“This could be an exciting discovery, but the evidence is circumstantial and not definitive,” said Harvard’s Avi Loeb.

Guenther’s preferred explanation is speculative, said Alan Boss of the Carnegie Institution of Science, an expert on planets outside our solar system.

The study is in Wednesday’s Astronomical

Built well, Cat S61

The Caterpillar brand has long been associated with construction machinery and equipment, but the company has successfully licensed that brand out to a wide variety of different manufacturers producing everything from boots to smartphones.

British smartphone manufacturer the Bullitt Group is behind the Cat series of phones and it has found success by targeting a niche audience and building them a device that serves their needs. The Cat S61 is the latest refinement in the flagship series and it’s aimed squarely at people who need a rugged device for tough environments.

This is a chunky tank of a phone, capable of surviving falls, bumps, and dunks without a case. Bullitt has gone further than that by packing in thermal imaging, laser measurement, and even air quality sensors to serve engineers, plumbers, builders, farmers, the military, and other groups seeking a particular set of skills from their phones. Here’s what it’s like to use it.
Built like a tank

It’s immediately clear when you pick the Cat S61 up that it has been designed to be tough. A thick, matte aluminum frame with a glossy edge contrasts with the black plastic, and a distinctive, angled protrusion at the top bears the Cat logo.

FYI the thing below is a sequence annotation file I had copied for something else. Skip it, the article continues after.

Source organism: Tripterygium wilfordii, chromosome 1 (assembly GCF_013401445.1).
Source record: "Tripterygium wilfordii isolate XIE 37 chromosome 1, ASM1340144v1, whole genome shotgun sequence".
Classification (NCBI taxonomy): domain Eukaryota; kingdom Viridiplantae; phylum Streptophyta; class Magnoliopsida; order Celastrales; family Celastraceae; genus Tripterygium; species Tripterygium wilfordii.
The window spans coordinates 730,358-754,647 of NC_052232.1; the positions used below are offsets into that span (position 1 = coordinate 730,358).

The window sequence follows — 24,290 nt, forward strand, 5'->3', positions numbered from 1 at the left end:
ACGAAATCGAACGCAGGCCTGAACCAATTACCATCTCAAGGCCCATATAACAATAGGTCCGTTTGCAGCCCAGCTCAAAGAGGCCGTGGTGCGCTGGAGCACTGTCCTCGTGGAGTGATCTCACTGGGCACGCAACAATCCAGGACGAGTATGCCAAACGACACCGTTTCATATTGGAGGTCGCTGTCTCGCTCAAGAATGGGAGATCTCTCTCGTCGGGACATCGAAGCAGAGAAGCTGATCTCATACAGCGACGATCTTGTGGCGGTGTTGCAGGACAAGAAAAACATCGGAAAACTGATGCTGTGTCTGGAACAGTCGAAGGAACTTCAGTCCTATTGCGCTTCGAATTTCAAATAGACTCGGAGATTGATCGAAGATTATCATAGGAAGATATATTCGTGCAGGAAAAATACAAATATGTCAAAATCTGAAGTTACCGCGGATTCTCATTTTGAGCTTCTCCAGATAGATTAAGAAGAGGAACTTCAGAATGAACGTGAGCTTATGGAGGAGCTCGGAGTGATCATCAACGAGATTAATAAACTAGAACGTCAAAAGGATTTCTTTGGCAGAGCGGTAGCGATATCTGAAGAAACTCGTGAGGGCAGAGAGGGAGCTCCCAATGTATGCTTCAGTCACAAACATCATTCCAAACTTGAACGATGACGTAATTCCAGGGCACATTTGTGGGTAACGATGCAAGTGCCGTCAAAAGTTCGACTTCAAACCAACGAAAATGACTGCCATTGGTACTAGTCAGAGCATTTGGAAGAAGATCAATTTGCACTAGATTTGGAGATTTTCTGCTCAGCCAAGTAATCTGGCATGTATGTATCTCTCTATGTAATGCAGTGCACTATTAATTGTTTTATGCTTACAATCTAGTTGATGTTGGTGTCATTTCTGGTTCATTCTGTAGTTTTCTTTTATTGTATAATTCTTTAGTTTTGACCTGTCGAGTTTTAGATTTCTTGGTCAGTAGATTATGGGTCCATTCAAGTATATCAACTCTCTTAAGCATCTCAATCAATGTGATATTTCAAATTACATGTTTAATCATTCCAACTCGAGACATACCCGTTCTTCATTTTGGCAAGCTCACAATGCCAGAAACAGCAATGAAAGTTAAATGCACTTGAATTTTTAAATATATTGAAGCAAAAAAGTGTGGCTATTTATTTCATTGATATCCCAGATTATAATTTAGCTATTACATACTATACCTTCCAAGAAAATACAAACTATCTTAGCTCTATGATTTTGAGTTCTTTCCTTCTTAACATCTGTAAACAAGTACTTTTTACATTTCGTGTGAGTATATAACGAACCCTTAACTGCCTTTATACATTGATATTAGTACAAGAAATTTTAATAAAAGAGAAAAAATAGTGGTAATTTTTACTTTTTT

cat s61 back outside
cat s61 front angle
cat s61 profile
cat s61 back
Simon Hill/Digital Trends

The 5.2-inch display has three physical buttons below it for access to back, home, and recent apps, enabling you to navigate the Android interface even if your hands are wet or dirty. There’s a polycarbonate lip around the screen to prevent it from touching down if you drop your Cat S61; it also comes with a screen protector already applied over the Gorilla Glass 5 display.

It’s an average IPS LCD with a 1,920 x 1,080-pixel resolution. We found it comfortable to read on for long periods, but the brightness struggled with sunny outdoors and we frequently had to override the auto-brightness and crank it up.

This is a chunky tank of a phone, capable of surviving falls, bumps, and dunks without a case.

On the bottom edge there’s a speaker and a flap that opens to reveal the USB-C charging port. On the right you’ll find a textured power button with the separate volume buttons further down. There’s an orange programmable key on the left edge, which offers a handy physical shortcut. It can be used for a push-to-talk mode, or you can map two different functions like the flashlight and answer or end calls to short and long press. There’s also another flap that conceals the SIM and MicroSD card tray. Up top there’s a final flap with the standard 3.5mm audio jack behind it.

Flipping over to the back, the protrusion accommodates the Flir camera sensor for thermal imaging which sits above the regular 16-megapixel camera lens. There’s a subtle Flir logo next to it, but it’s the big, shiny Cat logo that will catch your eye. At the bottom left there’s the laser lens for measuring distances.

The back is textured for enhanced grip, and it’s a pretty comfortable phone to hold, though it does weigh a staggering 260g (9.17 ounces). To put that in perspective the iPhone X weighs 174g and even the Samsung Galaxy S9 Plus, with its 6.2-inch display, only weighs 189g.